Is the 417 working holiday visa under threat?May 12th, 2015 | | Accommodation
An Australian government inquiry will investigate labour exploitation following revelations of widespread abuse of foreign workers. Allegations of unethical treatment and underpayment will be investigated by the state government of Victoria.
Victoria will also push for a national inquiry into what it has described as “a national shame”. Claims Australia has an underclass of foreign workers treated like “slave labour” were made by ABC TV last Monday.
The investigation uncovered abuses of the popular visa, including what were described as “slave-like conditions” at farms and factories across Australia.
“No employee should ever be exploited, harassed or deprived of their basic liberties”, said Victoria’s Minister for Industrial Relations Natalie Hutchins. “This is not just about the underpayment of wages; this is about creating an underclass of foreign workers,” said Ms Hutchins in a statement.
“It’s clear that Victoria needs a better system in place when it comes to regulating labour hire practices,” she said. The food being picked and processed by exploited workers was reportedly sold to consumers across the country by major supermarket chains and fast food outlets.
Queensland MP Keith Pitt last month called for an investigation of exploitation of foreign workers in the horticultural sector. He said many farmers were at risk of prosecution because they were using labour hire companies that underpaid backpacker workers.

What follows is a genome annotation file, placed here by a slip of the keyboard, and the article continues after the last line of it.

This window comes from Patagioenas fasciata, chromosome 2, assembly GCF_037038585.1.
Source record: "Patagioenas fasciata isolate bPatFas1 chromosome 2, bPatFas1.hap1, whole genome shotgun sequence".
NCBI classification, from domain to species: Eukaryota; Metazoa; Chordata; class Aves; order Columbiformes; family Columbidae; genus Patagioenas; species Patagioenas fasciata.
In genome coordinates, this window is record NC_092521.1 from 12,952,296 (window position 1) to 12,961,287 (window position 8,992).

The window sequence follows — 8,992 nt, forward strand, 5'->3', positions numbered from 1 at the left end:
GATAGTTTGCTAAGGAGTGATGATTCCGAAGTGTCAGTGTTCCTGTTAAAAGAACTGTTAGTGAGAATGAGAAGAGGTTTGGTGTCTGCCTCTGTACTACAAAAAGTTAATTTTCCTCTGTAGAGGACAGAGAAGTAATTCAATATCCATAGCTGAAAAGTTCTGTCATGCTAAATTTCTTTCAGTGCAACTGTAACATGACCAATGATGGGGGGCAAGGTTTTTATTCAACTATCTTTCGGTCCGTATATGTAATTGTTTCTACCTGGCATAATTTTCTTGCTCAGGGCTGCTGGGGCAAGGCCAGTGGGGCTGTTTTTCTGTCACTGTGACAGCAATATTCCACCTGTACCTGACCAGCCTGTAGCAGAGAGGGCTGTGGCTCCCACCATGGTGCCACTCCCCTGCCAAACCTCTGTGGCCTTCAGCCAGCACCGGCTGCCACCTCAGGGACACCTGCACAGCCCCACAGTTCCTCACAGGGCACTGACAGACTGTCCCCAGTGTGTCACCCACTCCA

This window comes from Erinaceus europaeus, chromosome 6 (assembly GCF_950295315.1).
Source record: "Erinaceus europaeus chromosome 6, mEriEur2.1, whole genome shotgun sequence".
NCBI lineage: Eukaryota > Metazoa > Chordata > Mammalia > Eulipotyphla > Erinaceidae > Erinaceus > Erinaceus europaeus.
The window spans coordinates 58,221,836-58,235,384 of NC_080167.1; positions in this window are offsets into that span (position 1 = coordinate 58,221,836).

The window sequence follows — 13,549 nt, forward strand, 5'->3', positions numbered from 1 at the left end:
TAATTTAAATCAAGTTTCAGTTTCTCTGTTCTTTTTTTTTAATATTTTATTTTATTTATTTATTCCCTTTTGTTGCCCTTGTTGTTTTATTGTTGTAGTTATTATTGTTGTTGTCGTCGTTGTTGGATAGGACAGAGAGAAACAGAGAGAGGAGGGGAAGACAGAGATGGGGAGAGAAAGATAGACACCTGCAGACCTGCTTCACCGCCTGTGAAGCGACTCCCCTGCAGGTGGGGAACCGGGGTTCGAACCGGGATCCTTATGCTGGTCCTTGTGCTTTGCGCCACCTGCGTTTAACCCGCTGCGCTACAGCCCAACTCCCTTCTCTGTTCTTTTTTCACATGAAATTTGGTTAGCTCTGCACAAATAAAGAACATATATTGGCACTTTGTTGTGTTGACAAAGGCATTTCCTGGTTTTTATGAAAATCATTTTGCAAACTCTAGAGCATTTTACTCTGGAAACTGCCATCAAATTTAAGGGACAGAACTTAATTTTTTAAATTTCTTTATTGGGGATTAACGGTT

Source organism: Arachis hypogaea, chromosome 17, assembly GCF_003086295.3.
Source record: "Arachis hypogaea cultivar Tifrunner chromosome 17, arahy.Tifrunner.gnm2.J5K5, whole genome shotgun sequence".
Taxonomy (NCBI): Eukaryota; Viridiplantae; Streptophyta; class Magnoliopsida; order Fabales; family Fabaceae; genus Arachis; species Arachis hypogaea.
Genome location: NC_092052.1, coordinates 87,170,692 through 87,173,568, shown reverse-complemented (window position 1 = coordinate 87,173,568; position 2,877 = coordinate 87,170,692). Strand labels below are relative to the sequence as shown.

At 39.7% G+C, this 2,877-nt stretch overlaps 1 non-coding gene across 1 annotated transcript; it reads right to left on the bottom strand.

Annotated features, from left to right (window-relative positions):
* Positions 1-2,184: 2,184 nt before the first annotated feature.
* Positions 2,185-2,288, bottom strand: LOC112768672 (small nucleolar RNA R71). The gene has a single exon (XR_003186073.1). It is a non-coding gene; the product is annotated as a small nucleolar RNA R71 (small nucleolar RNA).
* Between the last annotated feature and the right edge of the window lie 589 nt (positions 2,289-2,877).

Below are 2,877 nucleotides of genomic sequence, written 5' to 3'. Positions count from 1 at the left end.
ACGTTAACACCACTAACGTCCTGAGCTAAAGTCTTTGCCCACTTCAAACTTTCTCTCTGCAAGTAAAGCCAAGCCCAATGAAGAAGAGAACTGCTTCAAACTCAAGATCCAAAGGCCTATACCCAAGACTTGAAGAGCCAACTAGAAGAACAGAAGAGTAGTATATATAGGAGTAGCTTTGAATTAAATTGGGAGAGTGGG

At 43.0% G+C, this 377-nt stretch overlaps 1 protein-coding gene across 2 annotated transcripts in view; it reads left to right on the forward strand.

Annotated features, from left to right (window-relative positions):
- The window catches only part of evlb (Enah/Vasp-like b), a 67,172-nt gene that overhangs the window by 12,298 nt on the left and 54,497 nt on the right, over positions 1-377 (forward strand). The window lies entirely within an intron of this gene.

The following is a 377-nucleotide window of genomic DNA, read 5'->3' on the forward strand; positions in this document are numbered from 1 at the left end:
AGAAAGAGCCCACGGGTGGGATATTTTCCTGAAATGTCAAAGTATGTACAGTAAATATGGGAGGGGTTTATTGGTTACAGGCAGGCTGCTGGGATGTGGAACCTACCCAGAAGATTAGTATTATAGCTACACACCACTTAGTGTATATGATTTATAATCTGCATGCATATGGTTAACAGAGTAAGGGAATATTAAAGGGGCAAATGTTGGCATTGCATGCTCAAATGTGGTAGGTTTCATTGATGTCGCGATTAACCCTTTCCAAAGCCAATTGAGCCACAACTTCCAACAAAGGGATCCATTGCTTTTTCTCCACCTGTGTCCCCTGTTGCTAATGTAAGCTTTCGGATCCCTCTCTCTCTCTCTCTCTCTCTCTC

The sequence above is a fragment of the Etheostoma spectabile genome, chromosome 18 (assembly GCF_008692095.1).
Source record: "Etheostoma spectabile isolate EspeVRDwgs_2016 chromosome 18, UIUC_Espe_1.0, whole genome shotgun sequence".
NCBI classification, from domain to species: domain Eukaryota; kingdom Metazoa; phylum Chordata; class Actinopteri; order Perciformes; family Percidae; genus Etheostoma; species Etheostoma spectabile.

Migrant workers are essential to Australia’s agriculture sector, according to the National Farmers’ Federation (NFF). “Without them, there would be a chronic labour shortage at peak harvest times of the year,” said NFF President Brent Finlay. But he said all farmers had a responsibility to adopt employment practices and use labour contractors that did not exploit workers.
“And it’s not just farmers, this is a whole of supply chain issue,” he said. As this story unfolds, our largest source market for 417 visas, the UK, have picked it up and run with it.
Is it simply a storm in a teacup or should the industry make a stand? Have your say
Written by Mike Barrow
Source: BBC News